As Brendel explodes in fury, as the others react all around her, Kim stands very still, and her disconcertingly clear gaze locks with Flidais's. Something is happening here, she feels it, something almost beyond fathoming-- she can almost see the shape of it, can almost--
"What do you want?"
The wizened andain smiles, tenderly. "Only one thing. A small thing, the last. It is the only riddle left-- I know all the other answers, save this. Save only the name. The summoning name of the Warrior."
"No," Kim says, and as Flidais's jaw drops, "No. I swore him an oath when he came, that I would keep it secret, and I will not break it
"You must!" Flidais moans, his hands twisting together in desperate, frantic pleading. "You must! The Weaver and all the gods know I will never tell, but I must know! It is the last thing, Seer, the very last, the wish of my heart!"
Kim looks up at the sky, into the storm, away from the helpless yearning in his face. There are no stars now, not here, but she can almost see them as they had been over Glastonbury Tor the night Arthur had answered her call. So many stars, falling through the sky and through his eyes as well, falling and falling as he himself was brought once more to earth by the weight of her summons and his curse, of so many long weary years of war. She looks back toward earth again herself now, here, and catches Jennifer's gaze.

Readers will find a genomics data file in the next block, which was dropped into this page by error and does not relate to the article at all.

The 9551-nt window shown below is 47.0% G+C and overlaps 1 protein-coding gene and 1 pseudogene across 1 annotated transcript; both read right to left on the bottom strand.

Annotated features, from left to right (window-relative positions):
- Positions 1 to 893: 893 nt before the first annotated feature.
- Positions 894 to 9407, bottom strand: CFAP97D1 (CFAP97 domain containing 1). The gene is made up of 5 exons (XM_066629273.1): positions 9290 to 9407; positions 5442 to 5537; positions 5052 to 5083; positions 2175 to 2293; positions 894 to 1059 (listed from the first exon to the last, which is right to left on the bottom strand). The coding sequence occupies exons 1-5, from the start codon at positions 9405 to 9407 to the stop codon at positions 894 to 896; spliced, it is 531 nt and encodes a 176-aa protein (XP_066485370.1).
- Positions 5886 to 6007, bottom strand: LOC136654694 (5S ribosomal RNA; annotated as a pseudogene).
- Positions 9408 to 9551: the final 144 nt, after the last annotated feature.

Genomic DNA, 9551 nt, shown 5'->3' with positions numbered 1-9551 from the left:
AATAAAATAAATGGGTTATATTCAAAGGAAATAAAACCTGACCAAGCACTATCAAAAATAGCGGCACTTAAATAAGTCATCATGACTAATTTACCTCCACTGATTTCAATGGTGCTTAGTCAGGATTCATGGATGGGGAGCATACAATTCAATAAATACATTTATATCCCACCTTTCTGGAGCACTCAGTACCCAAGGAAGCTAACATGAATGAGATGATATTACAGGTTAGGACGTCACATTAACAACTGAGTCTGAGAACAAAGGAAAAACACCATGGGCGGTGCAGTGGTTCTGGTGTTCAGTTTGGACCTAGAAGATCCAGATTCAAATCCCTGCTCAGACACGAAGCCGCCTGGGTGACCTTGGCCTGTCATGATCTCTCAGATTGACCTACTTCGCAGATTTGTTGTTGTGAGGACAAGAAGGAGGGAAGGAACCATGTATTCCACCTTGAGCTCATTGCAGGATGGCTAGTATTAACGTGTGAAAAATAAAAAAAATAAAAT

Jennifer, who is Guinevere.
And who says, softly but clear enough to be heard, "Give it to him. Even so is the name handed down; it is part of the long doom. Broken oaths and grief lie at the heart of it, Kim. I'm sorry."I'm sorry, too.
And so Kim nods, and after taking Flidais aside and charging him to guard both the name and the secret of Darien's existence and their presence at the Anor, does yet another thing she had once thought she would never do. When it is over, with her promise now forsworn, she walks back to rejoin the others as Flidais departs with all speed.
She doesn't want to speak to any of them about it, not even Jen, and so Kim looks out to sea-- and it's there that she sees the ship being driven helplessly before the storm, into the bay.
Paul had known from the first rising of the wind, and the first glimpse of the dark cloud that is now blotting out the sky, what was coming.
They have fought the storm for as long as they could; after that, they tried to run with it. They all know now that it will not be enough. Paul and Diarmuid are clinging to a rope lashed to the mainmast. Other sailors, around the ship, are doing the same thing. Many are praying, but Paul of all people knows that prayer will do little. This is not a natural storm, nor does it belong to any of the gods that Paul knows, can deal with, can on occasion master.